In an incisive piece over at Trans/Missions, Meghan McCarty wades into a tangle of facts and frames concerning the recent push—perhaps more cosmetic than ingenuous—for religious tolerance in the US armed forces:

Stories broke this week concerning a Wiccan stone-circle established at the Air Force Academy in Colorado Springs—that bastion of evangelical Christianity. But what exactly was the story? That depended on which media outlet you turned to for the news.


USA Today religion reporter Cathy Lynn Grossman highlighted the striking contrast in U.S. military policy with her headline: “Wiccans in uniform? Yes. Gays? Not yet.” Grossman describes the “whiplash” of the week’s military news, with resistance to gays in the service on one end of the spectrum and the Wiccan circle on the other, presumably more forward-looking, tolerant end.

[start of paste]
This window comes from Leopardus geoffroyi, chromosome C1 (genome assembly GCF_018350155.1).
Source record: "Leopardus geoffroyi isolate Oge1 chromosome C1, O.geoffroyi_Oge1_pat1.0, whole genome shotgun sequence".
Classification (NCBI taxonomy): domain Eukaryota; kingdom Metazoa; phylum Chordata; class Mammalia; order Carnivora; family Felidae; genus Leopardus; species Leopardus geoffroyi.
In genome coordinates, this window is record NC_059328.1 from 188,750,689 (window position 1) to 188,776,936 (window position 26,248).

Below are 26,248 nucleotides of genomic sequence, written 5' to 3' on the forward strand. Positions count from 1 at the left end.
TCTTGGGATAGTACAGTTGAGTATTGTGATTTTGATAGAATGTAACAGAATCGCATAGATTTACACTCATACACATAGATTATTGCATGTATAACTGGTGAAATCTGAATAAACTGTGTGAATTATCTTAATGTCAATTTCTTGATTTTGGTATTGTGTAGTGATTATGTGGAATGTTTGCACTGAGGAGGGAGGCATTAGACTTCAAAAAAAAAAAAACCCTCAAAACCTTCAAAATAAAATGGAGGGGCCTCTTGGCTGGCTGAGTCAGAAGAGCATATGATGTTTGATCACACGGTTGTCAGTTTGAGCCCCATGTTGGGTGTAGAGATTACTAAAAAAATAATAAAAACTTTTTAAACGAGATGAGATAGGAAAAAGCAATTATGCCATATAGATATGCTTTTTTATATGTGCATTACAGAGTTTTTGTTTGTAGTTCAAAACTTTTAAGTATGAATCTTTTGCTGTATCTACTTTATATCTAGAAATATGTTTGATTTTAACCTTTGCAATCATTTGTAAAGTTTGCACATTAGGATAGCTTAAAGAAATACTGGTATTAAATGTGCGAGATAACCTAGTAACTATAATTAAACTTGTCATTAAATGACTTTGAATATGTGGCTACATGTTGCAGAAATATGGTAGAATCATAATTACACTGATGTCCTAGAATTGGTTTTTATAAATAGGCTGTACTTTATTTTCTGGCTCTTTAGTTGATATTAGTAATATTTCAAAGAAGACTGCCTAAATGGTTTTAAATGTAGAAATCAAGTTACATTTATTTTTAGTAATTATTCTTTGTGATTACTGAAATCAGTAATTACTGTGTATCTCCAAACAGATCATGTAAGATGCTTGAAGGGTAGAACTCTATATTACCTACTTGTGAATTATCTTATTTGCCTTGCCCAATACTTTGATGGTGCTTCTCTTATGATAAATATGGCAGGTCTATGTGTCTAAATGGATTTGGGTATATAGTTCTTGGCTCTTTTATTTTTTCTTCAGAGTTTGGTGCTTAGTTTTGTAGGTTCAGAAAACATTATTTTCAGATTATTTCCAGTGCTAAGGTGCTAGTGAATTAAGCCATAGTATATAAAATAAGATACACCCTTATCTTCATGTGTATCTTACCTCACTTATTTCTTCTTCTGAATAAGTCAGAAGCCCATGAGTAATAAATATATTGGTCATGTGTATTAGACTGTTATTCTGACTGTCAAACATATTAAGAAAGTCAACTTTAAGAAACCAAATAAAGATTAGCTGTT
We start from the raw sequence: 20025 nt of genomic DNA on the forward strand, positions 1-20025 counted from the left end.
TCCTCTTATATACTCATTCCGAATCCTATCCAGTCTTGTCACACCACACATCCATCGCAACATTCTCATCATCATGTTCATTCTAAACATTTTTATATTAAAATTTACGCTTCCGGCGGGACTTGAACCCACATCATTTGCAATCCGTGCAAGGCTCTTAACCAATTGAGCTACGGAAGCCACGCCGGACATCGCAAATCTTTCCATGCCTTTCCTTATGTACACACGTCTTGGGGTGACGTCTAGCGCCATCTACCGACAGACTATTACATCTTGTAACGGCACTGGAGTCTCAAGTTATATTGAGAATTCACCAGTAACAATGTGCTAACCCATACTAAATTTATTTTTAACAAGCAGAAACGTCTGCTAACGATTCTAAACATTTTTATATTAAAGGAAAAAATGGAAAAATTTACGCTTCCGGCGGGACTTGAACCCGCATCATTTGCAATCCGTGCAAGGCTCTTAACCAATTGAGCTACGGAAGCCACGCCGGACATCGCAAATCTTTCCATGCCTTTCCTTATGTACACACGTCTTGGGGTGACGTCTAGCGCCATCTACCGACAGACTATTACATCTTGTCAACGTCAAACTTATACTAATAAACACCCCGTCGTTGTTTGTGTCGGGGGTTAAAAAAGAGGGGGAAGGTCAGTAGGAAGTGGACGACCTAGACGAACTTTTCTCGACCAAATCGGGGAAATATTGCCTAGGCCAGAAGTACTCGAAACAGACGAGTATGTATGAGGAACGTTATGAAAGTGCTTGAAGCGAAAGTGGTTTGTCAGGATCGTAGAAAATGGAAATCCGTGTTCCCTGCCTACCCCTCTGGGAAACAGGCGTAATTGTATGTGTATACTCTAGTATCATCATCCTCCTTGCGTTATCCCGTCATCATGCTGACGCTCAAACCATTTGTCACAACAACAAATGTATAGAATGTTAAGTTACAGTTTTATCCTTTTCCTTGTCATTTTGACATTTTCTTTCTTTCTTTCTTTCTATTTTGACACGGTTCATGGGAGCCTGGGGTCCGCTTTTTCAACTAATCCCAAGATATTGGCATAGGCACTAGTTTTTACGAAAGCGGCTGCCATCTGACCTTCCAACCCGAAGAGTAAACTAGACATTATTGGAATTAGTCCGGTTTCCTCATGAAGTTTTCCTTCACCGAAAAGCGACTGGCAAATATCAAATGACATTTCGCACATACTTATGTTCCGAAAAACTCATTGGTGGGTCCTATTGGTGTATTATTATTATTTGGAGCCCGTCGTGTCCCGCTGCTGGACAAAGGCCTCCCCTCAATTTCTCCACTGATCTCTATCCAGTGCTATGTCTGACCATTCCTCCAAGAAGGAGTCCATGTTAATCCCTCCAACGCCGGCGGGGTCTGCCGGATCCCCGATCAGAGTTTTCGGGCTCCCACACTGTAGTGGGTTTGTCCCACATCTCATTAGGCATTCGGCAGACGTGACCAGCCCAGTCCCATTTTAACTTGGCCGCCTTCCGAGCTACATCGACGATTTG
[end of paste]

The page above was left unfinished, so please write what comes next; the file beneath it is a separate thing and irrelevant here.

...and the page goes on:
But if you had happened to come across the item in Wednesday’s Los Angeles Times, you would have read about the large wooden cross, made of railroad ties, that was discovered at the heralded Wiccan circle two weeks ago.

To be fair to the outlets that omitted that detail, the academy had not yet made the erection of the cross public–most likely because it didn’t fit into the narrative of improved religious tolerance that the news media seemed all too eager to report.

Read the entire article at Trans/Missions.